[Pt] Publication type:JOURNAL ARTICLE
[Em] Entry month:1803
[Cu] Class update date: 180308
[Lr] Last revision date:180308
[Cl] Clinical Trial:ClinicalTrial
[St] Status:Publisher

  4 / 7645 MEDLINE  
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[PMID]: 29346519
[Au] Autor:Awan MJ; Nedzi L; Wang D; Tumati V; Sumer B; Xie XJ; Smith I; Truelson J; Hughes R; Myers LL; Lavertu P; Wong S; Yao M
[Ad] Address:Department of Radiation Oncology.
[Ti] Title:Final Results of a Multi-institutional Phase II Trial of Re-Irradiation with Concurrent Weekly Cisplatin and Cetuximab for Recurrent or Second Primary Squamous Cell Carcinoma of the Head and Neck.
[So] Source:Ann Oncol;, 2018 Jan 15.
[Is] ISSN:1569-8041
[Cp] Country of publication:England
[La] Language:eng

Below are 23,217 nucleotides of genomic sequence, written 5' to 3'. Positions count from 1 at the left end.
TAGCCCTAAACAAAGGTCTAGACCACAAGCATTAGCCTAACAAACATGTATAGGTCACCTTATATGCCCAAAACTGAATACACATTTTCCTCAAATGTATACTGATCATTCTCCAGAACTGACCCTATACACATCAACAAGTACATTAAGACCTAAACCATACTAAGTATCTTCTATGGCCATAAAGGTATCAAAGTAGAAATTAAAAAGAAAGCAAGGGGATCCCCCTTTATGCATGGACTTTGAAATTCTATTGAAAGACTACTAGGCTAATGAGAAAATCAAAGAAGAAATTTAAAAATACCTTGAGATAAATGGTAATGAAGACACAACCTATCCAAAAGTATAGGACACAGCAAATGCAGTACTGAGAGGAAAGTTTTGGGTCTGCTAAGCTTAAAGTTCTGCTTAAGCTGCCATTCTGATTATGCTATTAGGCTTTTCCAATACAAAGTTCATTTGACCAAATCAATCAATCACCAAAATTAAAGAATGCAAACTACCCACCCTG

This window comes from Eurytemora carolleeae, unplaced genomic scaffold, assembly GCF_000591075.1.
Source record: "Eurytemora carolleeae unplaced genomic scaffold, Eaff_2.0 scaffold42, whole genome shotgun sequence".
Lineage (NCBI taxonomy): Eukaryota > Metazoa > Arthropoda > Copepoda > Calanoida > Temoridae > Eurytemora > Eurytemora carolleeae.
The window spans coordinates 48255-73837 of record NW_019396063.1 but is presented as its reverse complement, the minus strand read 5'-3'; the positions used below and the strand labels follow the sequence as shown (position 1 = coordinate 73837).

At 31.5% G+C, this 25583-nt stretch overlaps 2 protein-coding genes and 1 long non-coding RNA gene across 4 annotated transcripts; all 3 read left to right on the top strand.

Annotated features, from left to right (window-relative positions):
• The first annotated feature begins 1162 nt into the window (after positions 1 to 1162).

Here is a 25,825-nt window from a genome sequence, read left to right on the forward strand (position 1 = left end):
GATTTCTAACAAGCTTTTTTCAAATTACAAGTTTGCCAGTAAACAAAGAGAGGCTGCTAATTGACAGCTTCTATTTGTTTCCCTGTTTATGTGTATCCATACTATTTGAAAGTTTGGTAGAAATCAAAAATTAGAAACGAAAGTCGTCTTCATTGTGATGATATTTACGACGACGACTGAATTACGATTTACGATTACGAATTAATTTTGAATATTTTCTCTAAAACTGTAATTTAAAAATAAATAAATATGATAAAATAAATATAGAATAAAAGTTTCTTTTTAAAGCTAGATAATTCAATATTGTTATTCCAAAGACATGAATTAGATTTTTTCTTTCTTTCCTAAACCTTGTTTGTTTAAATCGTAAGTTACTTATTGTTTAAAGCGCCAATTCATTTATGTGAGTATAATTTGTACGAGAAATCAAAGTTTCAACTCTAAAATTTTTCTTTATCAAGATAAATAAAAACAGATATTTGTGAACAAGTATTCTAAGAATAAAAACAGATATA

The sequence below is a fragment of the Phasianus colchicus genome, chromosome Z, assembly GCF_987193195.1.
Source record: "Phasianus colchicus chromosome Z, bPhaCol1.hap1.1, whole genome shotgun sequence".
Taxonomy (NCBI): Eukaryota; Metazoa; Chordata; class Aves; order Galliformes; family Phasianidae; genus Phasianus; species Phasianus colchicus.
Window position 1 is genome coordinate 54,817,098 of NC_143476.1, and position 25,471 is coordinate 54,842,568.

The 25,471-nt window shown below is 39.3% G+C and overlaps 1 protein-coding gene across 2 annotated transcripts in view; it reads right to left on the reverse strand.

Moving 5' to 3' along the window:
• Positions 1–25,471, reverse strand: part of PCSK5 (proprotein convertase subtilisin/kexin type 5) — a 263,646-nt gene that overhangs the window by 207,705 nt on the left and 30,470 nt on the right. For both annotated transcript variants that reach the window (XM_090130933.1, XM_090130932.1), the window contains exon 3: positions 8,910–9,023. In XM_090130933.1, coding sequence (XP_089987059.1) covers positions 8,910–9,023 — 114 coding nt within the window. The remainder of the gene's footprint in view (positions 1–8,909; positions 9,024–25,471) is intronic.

[Ab] Abstract:Background: The optimal regimen of chemotherapy and re-irradiation (re-XRT) for recurrent head and neck squamous cell carcinoma (HNSCC) is controversial. We report the final outcomes of a multi-center Phase II trial evaluating cetuximab and cisplatin-based chemotherapy concurrent with re-XRT for patients with recurrent HNSCC. Methods and Materials: Patients with unresectable recurrent disease or positive margins after salvage surgery arising within a previously irradiated field with KPS≥70 were eligible for this trial. Cetuximab 400mg/m2 was delivered as a loading dose in Week 1 followed by weekly cetuximab 250mg/m2 and cisplatin 30mg/m2 concurrent with 6 weeks of IMRT to a dose of 60-66 Gy in 30 daily fractions. Patients who previously received both concurrent cetuximab and cisplatin with radiation or who received radiotherapy less than 6 months prior were ineligible. Results: From 2009 to 2013, 48 patients enrolled on this trial. 2 did not receive any protocol treatment. Of the remaining 46 patients, 34 were male and 12 female, with a median age of 62 years (range 36-85). Treatment was feasible and only 1 patient did not complete the treatment course. Common Grade 3 or higher acute toxicities were lymphopenia (46%), pain (22%), dysphagia (13%), radiation dermatitis (13%), mucositis (11%) and anorexia (11%). There were no Grade 5 acute toxicities. Eight Grade 3 late toxicities were observed, 4 of which were swallowing-related. With a median follow-up of 1.38 years, the 1-year overall survival (OS) was 60.4% and 1-year recurrence-free survival was 34.1%. On univariate analysis, OS was significantly improved with young age (p=0.01). OS was not associated with radiation dose, surgery prior to re-XRT or interval from prior XRT. Conclusions: Concurrent cisplatin and cetuximab with re-XRT is feasible and offers good treatment outcomes for patients with high-risk features. Younger patients had significantly improved OS. ClinicalTrials.Gov Identifier: NCT00833261.